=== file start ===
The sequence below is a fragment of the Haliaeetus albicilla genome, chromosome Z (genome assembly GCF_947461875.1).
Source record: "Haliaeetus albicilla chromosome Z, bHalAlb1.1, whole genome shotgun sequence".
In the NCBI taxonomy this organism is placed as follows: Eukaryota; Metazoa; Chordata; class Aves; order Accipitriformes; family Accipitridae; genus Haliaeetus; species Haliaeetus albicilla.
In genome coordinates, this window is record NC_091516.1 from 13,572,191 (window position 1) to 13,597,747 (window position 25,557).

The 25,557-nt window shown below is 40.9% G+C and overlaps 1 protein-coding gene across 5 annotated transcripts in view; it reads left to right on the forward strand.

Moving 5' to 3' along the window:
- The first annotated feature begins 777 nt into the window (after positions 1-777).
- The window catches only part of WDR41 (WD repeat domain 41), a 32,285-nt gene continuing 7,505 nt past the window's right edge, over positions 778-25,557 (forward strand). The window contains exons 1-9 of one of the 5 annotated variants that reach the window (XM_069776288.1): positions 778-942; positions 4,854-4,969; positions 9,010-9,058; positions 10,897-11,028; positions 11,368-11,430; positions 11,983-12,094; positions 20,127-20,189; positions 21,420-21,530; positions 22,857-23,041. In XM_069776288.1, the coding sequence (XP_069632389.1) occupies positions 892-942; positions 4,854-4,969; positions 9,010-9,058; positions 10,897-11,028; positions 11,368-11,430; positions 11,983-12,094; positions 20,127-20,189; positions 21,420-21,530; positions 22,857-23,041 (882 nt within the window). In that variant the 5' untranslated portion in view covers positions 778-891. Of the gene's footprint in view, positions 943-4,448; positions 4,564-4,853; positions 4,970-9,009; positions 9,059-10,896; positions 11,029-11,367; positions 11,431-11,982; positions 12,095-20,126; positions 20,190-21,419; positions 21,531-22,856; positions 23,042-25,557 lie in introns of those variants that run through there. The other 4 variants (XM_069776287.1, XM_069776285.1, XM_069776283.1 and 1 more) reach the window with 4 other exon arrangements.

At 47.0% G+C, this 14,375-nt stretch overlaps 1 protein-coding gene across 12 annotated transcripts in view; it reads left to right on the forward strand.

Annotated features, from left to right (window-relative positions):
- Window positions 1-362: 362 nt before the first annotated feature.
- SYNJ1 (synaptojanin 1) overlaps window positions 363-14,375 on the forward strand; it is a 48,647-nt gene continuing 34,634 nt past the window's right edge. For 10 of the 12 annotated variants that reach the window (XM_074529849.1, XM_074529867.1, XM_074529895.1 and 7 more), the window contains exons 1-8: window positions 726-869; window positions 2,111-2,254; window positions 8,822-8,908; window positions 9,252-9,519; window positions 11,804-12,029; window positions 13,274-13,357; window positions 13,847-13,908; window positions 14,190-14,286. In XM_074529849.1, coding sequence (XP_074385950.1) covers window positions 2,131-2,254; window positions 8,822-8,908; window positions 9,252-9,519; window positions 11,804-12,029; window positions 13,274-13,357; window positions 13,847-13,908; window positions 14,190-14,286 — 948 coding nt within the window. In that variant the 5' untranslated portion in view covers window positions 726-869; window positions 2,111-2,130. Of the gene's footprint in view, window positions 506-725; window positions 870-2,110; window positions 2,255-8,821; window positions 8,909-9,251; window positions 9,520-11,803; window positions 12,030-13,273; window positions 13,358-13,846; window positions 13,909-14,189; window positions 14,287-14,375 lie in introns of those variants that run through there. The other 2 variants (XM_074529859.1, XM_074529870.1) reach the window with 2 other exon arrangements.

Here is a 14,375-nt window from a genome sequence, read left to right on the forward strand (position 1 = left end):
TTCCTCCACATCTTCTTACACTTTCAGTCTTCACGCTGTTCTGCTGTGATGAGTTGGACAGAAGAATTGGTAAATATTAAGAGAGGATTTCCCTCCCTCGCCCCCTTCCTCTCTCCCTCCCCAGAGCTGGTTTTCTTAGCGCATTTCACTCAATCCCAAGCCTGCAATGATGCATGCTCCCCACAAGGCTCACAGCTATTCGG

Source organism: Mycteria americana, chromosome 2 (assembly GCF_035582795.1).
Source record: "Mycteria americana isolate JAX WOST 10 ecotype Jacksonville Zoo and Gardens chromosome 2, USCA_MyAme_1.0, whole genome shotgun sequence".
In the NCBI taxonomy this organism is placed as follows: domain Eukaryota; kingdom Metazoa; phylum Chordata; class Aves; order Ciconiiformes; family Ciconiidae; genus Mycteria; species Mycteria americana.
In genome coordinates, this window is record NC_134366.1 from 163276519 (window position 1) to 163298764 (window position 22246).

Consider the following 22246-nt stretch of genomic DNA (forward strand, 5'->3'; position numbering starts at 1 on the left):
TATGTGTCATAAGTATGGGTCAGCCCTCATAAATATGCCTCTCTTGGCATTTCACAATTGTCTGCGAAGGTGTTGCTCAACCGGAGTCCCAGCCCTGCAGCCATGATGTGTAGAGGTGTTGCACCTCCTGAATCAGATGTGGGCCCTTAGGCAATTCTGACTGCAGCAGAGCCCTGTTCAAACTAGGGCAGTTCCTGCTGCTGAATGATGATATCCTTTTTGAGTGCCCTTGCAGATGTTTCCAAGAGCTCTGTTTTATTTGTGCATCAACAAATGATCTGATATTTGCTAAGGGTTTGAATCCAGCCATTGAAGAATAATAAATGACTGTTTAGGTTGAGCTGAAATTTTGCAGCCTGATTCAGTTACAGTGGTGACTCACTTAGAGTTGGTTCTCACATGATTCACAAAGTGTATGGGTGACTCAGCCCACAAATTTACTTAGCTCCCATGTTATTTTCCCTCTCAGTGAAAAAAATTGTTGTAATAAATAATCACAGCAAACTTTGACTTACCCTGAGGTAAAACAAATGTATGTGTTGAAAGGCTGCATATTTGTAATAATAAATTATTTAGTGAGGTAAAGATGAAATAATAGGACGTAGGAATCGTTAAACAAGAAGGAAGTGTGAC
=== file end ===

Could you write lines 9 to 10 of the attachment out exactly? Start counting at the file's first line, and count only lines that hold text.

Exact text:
At 47.0% G+C, this 14,375-nt stretch overlaps 1 protein-coding gene across 12 annotated transcripts in view; it reads left to right on the forward strand.

Annotated features, from left to right (window-relative positions):